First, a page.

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Plans emerge for Court Avenue development projects


The Court Avenue District Investment Fund LLC, a group of local businesses that have invested in the Court Avenue neighborhood, received four requests for proposals for the renovation of the Court Avenue Historic District last week. One of the proposals came from Court Avenue Partners, a joint venture between Harry Bookey’s BH Equities and Jim Hubbell III’s Hubbell Realty Co., two Des Moines companies that have initiated the idea for a revitalized Court Avenue.

The four proposals outline plans for revitalizing the Court Avenue area, including mixed-income housing, retail space, entertainment venues and new restaurants – the types of projects, city officials say, are crucial to the district’s survival and to the rebirth of downtown.

“We’ve been talking for a long time about the need for housing in downtown Des Moines,” said Chris Greenfield, president of the Downtown Community Alliance. “These proposals are exciting because they can help us do things downtown that are critical for its success. They’re all great in their own way.”

Housing, Greenfield said, above retail and commercial development, is key to powering the area’s economic engine.

“In order to create a life everybody strives for, you’ve got to have people live downtown,” he said. “We haven’t paid as much attention to residents.”

Bookey and Hubbell concurred. Their plan calls for a mixed-use neighborhood that includes nine commercial and residential development projects located betweenSecond and Fifth avenues. The proposal includes the construction of 244 mixed income apartment units, with rents ranging from $655 to $1,050 per month. Forty percent of those units would qualify as “affordable housing,” in which persons earning an annual salary of $28,000 would be able to afford a one-bedroom apartment and those making $36,000 or more could pay for a two-bedroom unit.

“The city has identified housing needs to be its top priority,” Hubbell said. “The more people that live downtown, the better everything is. The opportunity to do something with Court Avenue right now is stronger than it was a year or two years ago, and we want to take advantage of that. Now is the chance to think a little bigger.”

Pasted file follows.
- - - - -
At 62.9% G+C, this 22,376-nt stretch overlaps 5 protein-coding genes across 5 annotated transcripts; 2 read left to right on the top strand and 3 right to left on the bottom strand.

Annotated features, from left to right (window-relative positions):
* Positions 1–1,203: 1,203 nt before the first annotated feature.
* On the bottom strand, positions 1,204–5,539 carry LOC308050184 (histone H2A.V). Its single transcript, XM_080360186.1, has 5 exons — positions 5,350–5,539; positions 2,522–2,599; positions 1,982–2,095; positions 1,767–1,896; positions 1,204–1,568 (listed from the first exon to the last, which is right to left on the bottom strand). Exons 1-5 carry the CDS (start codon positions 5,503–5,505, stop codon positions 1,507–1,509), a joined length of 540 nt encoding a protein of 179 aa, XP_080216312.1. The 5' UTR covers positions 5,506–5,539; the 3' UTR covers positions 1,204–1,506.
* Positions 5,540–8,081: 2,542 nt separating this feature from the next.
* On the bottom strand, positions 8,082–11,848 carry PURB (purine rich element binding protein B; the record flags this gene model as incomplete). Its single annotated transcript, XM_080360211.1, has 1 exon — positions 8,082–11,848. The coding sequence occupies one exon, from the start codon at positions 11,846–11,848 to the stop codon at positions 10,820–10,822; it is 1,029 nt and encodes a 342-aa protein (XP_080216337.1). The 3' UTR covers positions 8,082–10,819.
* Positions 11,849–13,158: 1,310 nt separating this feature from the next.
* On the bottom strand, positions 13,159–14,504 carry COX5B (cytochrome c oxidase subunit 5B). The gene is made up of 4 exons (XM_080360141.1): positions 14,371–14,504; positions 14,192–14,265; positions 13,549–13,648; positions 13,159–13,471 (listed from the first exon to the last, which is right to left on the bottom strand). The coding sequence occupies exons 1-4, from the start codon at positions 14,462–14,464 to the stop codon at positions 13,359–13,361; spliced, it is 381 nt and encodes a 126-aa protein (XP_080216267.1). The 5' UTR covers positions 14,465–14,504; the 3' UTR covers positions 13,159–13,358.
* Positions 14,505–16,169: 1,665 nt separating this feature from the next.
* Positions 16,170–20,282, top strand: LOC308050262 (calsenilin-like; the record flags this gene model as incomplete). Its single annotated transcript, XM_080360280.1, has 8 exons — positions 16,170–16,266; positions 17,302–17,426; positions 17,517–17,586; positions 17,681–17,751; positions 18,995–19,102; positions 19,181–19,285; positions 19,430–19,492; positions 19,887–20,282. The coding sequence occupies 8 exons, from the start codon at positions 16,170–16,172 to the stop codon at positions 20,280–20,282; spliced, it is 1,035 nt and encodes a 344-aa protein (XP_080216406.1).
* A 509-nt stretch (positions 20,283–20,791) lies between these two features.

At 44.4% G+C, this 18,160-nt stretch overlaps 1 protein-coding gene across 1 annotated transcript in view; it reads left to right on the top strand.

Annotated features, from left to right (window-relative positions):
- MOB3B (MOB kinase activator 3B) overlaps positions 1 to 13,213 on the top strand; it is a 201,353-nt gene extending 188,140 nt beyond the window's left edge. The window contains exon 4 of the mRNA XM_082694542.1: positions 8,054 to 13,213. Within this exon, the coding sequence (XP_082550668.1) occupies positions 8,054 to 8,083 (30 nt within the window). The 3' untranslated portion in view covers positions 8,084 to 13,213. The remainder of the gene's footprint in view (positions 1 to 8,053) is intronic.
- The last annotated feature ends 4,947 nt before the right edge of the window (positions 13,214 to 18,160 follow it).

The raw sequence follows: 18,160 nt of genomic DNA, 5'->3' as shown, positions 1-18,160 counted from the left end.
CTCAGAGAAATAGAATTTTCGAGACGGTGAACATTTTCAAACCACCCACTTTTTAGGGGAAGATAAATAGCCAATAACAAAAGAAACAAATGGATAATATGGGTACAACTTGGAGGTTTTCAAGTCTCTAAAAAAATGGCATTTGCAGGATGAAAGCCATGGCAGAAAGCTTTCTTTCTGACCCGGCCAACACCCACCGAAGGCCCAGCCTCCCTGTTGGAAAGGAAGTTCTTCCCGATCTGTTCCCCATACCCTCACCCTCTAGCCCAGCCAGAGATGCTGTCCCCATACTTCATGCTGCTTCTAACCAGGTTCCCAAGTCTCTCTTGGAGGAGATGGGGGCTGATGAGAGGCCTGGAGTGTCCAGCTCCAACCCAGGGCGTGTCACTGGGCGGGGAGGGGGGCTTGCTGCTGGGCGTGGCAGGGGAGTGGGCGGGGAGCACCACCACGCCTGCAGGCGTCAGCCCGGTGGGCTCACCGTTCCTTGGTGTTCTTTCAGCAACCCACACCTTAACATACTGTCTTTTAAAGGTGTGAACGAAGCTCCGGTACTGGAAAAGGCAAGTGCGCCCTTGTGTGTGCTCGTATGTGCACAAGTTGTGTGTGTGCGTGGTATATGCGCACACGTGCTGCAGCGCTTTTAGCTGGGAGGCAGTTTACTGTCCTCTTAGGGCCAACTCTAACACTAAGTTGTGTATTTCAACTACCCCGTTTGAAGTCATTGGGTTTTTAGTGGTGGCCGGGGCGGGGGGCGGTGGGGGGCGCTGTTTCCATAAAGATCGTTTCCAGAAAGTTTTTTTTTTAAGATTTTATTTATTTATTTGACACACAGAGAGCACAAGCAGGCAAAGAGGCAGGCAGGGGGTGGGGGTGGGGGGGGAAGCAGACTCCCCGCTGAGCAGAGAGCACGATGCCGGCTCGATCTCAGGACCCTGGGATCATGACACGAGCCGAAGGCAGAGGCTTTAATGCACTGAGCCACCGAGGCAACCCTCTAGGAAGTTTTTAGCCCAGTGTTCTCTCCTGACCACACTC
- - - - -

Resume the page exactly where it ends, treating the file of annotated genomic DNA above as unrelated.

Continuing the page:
In addition to housing, Bookey said their joint-venture plan calls for the development of an entertainment complex that would be created by joining the building housing Judge Roy Bean’s and the former site of Nacho Mammas restaurant to form a potpourri of nightclubs, including a dance club and live music venues. Plans also call for a pedestrian walkway; a 14,000-square-foot public market; a 4,000-5,000-square-foot health club; a 1,000-square-foot business center; commercial shopping with a variety of niche businesses; residential parking; and restaurants. Among the new restaurants would be one specializing in Caribbean/Latin American cuisine, operated by owners of the downtown Centro restaurant.

These businesses, Bookey said, would play an important role in creating an eclectic, mixed-use neighborhood like those found in Chicago, Kansas City and Omaha.

“We want to create the right kind of urban atmosphere,” he said, “and we think our proposal accomplishes that.”

Ten years ago, it was estimated that a downtown worker spends approximately $1,500 a year in the central business district while a downtown resident spends about $10,000 there. Those numbers would be much further apart now, Greenfield said.